Friday, April 5, 2019

Reebok denies report that Beyoncé criticized it for lacking diversity | Advertising Age

Reebok is denying a report that Beyoncé left a meeting because the brand did not have enough diverse representatives at the table. On the heels of the recent announcement of a blockbuster partnership between Adidas and Beyoncé in which the singer will help design and create products including sneakers, an ESPN writer said Friday that Beyoncé also had been in discussions with other brands, including Reebok.

“She had a meeting at Reebok and they had a whole presentation of everything, potential products, how this could all look,” writer Nick DePaula said on ESPN’s "The Jump," noting that Beyoncé asked if the team in the room would be the team working on her product. When she received an answer in the affirmative, DePaula says Beyoncé said, “Nobody in this room reflects my background, my skin color and where I’m from and what I want to do. She kind of took a step back and left and it did not come to terms.”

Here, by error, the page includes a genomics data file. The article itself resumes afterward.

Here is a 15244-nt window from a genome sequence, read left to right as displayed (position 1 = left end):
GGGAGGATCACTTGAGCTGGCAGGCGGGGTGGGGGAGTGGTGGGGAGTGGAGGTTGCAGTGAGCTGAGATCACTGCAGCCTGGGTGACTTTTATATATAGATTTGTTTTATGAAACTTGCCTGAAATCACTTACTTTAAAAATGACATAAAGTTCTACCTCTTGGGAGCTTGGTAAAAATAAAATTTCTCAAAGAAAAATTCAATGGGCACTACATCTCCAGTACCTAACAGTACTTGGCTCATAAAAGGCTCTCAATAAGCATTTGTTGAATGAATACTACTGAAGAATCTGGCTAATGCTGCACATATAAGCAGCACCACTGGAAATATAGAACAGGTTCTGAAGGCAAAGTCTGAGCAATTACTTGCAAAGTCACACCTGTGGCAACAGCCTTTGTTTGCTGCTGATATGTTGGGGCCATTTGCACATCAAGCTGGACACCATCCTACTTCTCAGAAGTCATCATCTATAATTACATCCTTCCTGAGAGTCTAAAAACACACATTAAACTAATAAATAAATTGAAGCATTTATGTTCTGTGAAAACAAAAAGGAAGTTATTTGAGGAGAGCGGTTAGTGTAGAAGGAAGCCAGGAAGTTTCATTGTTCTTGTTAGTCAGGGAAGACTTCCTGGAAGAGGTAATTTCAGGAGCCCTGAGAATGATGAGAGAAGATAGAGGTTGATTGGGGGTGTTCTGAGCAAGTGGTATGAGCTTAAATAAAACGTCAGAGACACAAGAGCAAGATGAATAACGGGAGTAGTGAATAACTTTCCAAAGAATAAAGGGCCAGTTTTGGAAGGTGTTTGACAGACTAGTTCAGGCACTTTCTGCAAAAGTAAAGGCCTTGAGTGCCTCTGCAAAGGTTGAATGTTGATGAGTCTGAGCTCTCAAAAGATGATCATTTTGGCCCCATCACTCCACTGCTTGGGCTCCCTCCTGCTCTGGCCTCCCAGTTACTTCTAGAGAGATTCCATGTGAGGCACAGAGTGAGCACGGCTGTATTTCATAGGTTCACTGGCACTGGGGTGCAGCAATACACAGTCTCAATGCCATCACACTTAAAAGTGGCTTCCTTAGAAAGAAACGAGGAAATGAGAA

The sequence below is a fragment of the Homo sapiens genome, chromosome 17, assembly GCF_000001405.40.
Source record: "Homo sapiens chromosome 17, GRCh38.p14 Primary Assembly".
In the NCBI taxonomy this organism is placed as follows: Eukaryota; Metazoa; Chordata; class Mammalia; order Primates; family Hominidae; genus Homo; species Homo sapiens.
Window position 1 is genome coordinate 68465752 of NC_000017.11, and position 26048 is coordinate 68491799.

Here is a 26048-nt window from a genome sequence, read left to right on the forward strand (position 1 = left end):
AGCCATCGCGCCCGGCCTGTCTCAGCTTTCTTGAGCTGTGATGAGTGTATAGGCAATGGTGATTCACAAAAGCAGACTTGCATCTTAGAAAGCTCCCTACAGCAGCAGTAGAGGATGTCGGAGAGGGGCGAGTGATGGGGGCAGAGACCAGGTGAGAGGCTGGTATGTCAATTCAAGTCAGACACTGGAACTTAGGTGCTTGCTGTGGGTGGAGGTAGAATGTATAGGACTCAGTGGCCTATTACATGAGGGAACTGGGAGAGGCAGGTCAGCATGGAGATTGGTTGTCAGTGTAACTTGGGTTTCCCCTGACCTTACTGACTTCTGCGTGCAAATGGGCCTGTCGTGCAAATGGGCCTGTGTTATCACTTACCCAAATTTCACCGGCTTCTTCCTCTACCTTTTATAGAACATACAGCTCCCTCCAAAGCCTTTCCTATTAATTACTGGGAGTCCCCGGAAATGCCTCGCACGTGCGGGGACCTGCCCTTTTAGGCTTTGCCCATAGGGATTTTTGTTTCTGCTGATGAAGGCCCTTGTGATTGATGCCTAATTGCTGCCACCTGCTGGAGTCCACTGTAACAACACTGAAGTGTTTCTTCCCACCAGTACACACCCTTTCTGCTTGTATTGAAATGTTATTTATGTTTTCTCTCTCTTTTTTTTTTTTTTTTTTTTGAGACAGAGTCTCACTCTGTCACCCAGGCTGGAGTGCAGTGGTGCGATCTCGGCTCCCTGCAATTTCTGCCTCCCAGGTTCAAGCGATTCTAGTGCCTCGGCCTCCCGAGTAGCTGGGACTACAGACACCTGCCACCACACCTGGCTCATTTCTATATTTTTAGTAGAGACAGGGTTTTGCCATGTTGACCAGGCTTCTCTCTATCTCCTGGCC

Reebok, which is owned by Adidas, immediately denied the report, which gained traction on Friday as other publications picked it up, including Oprah Magazine and The Root, which noted that if Beyoncé "walks out on you, it’s not a good look."

‘The report that Beyoncé walked out of a meeting with Reebok due to lack of diversity is categorically false,” Reebok said in a statement. “Our discussions with Beyoncé and her team continued for several months after our initial meeting. We are disappointed that false information is being reported as fact.”

A request for comment to Parkwood Entertainment, the firm run by Beyoncé, was not returned.

DePaula also said that Beyoncé had been in talks with Under Armour as well.

Reebok has been in the process of reviving its brand. Last spring, the Boston-based company hired a new global head of marketing and brand management, Melanie Boulden, who is black. The company also tapped a new ad agency in Deutsch, and recently released a branding campaign designed to make consumers take another look at the brand with a spot featuring an unexpected turn in a game of streetball. The brand has also reissued iconic 90s shoes to return to its retro cool.

Several brands, including Adidas, have come under fire in recent years for products and campaigns that are culturally tone-deaf. In February, Adidas released an all-white shoe for Black History Month, for example, while Gucci’s balaclava sweater drew comparisons to blackface. Experts say that many of the problems stem from not having diverse representation, in terms of culture, ethnicity, age and geography, at the marketing and design table.


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